Definition of particularism in English:


Syllabification: par·tic·u·lar·ism
Pronunciation: /pə(r)ˈtikyələˌrizəm


  • 1Exclusive attachment to one’s own group, party, or nation.
    More example sentences
    • Usually they're mocked as advocating some old-fashioned left-wing politics or some particularism, like saving local conditions against globalism.
    • There is, in fact, a natural cap on local property tax rates imposed by local particularism.
    • To enable basic tax reform at the local level we must deal with local particularism.
  • 1.1The principle of leaving each state in an empire or federation free to govern itself and promote its own interests, without reference to those of the whole.
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    • In an earlier period, when they were directed against feudal particularism and colonialism, struggles to form nation-states had a progressive content, were unifying movements.
    • Identity politics, particularism, and localism against the uniformity of abstract universalism are common features of the postmodern condition.
    • To separate nationalism from regionalism or particularism is difficult and often depends upon the eye of the observer.
  • 1.2 Theology The doctrine that some but not all people are elected and redeemed.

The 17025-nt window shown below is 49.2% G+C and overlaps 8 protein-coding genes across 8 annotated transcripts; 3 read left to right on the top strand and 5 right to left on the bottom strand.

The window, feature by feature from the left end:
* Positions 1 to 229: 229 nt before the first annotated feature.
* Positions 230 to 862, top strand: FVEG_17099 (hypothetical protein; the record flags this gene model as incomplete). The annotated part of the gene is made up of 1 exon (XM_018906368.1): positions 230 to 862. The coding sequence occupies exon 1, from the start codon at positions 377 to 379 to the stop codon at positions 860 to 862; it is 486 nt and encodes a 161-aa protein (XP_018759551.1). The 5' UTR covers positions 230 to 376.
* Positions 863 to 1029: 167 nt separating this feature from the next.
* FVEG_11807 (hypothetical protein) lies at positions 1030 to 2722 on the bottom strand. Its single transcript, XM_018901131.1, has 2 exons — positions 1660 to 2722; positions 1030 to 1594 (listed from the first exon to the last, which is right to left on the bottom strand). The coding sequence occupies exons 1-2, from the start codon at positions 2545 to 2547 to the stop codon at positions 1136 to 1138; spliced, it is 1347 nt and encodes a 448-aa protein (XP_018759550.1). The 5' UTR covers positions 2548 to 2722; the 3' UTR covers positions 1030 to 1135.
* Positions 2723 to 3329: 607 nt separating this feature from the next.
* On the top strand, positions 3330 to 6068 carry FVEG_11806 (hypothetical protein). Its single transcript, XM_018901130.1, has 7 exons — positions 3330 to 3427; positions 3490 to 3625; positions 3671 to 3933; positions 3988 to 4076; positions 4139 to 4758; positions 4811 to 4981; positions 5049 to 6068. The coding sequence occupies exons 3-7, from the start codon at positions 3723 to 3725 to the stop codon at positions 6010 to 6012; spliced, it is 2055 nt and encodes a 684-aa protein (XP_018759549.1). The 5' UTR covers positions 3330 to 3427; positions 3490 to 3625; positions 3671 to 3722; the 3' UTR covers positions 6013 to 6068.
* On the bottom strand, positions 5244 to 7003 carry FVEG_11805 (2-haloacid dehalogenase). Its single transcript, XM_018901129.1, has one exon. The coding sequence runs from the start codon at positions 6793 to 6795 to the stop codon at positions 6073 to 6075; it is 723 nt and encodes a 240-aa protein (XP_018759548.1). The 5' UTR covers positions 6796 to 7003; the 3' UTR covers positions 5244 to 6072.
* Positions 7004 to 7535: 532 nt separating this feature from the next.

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    • In Levenson's approach, biblical particularism contains a universal horizon, but this universal horizon is not a new superior stage of religious faith.
    • One further point is that even the propensity to pair universalism and inclusivism over against particularism and exclusivism is problematic when applied to the biblical period.
    • Surely the kind of moral universalism to which all four thinkers aspired is no less an aspect of the Jewish experience in modernity than the assertion of Jewish particularism.



noun & adjective
More example sentences
  • One reason this sometimes occurs is that its formal processes are functionally defective in permitting the particularist interests of unjust associations to block effective decision-making for intervention and rescue.
  • Rifts are common and frequent, and continually being patched over or exploited by different would-be leaders seeking a panethnic or more particularist base.
  • Liberalism had come to seem not a universalist creed, something for all Americans to embrace, but a particularist creed.


Pronunciation: /-ˌtikyələˈristik/
More example sentences
  • Resistance has been ubiquitous in slave systems, but it has usually been particularistic - freedom for a given person or group - and often frustrated.
  • In the longer term, however, the sovereign state, in alliance with liberal ideals, moved beyond particularistic notions of justice to universal ones.
  • There is nothing wrong with a humanitarian intent, but one must always be sceptical of particularistic motives hiding behind the assertion of a universalist ethic.


early 19th century: from French particularisme, modern Latin particularismus, and German Partikularismus, based on Latin particularis 'concerning a small part'.

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